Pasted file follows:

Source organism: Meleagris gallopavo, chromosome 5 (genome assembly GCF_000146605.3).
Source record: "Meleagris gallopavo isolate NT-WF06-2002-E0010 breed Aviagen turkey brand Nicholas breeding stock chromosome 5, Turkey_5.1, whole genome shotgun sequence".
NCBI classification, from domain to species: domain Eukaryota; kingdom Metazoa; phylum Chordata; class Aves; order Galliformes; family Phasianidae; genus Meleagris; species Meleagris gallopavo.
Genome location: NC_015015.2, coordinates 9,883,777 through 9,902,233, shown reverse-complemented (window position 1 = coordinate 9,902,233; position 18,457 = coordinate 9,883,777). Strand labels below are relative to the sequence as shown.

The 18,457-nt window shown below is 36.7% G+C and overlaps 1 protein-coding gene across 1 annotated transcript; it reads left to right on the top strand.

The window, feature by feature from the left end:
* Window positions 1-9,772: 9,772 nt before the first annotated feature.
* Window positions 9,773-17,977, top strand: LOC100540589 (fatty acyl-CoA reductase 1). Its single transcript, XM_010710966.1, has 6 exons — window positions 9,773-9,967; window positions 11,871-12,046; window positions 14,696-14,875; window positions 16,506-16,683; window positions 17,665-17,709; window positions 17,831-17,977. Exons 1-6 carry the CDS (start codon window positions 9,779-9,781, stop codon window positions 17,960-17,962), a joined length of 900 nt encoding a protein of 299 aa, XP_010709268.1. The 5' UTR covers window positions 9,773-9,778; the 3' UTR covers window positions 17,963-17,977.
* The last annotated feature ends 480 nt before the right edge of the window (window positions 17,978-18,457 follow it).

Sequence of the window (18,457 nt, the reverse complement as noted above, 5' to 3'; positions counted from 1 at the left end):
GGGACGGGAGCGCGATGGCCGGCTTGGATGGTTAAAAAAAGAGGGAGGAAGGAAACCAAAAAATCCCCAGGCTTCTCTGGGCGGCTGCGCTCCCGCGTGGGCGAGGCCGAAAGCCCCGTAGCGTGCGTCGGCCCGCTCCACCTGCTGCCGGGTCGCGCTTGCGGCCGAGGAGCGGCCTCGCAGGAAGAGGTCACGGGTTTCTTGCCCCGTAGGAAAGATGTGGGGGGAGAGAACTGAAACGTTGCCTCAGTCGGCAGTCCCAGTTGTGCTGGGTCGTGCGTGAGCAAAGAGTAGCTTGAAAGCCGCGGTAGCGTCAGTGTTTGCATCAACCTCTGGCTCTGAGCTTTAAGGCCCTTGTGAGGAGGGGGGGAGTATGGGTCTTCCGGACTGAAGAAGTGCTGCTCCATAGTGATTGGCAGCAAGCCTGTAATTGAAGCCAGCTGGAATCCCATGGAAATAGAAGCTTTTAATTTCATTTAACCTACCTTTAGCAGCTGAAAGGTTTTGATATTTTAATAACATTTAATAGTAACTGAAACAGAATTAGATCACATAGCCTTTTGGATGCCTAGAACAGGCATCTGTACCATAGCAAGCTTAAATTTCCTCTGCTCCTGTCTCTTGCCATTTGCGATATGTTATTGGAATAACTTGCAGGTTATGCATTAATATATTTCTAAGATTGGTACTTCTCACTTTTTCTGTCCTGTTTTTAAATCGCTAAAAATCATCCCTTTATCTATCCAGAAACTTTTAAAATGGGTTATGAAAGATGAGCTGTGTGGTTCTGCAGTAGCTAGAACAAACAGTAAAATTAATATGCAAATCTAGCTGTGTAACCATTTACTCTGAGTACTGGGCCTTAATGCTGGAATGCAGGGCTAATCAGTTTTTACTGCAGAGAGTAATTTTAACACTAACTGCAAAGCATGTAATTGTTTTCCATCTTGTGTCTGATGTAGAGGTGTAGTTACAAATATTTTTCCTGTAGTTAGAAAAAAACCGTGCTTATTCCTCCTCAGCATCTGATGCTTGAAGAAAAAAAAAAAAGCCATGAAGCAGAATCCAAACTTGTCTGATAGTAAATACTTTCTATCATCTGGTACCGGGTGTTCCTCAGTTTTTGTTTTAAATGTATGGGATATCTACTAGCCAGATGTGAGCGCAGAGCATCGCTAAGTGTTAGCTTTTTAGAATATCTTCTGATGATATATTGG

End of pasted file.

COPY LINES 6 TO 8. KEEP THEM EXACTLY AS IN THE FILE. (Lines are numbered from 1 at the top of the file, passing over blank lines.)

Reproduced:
The window, feature by feature from the left end:
* Window positions 1-9,772: 9,772 nt before the first annotated feature.
* Window positions 9,773-17,977, top strand: LOC100540589 (fatty acyl-CoA reductase 1). Its single transcript, XM_010710966.1, has 6 exons — window positions 9,773-9,967; window positions 11,871-12,046; window positions 14,696-14,875; window positions 16,506-16,683; window positions 17,665-17,709; window positions 17,831-17,977. Exons 1-6 carry the CDS (start codon window positions 9,779-9,781, stop codon window positions 17,960-17,962), a joined length of 900 nt encoding a protein of 299 aa, XP_010709268.1. The 5' UTR covers window positions 9,773-9,778; the 3' UTR covers window positions 17,963-17,977.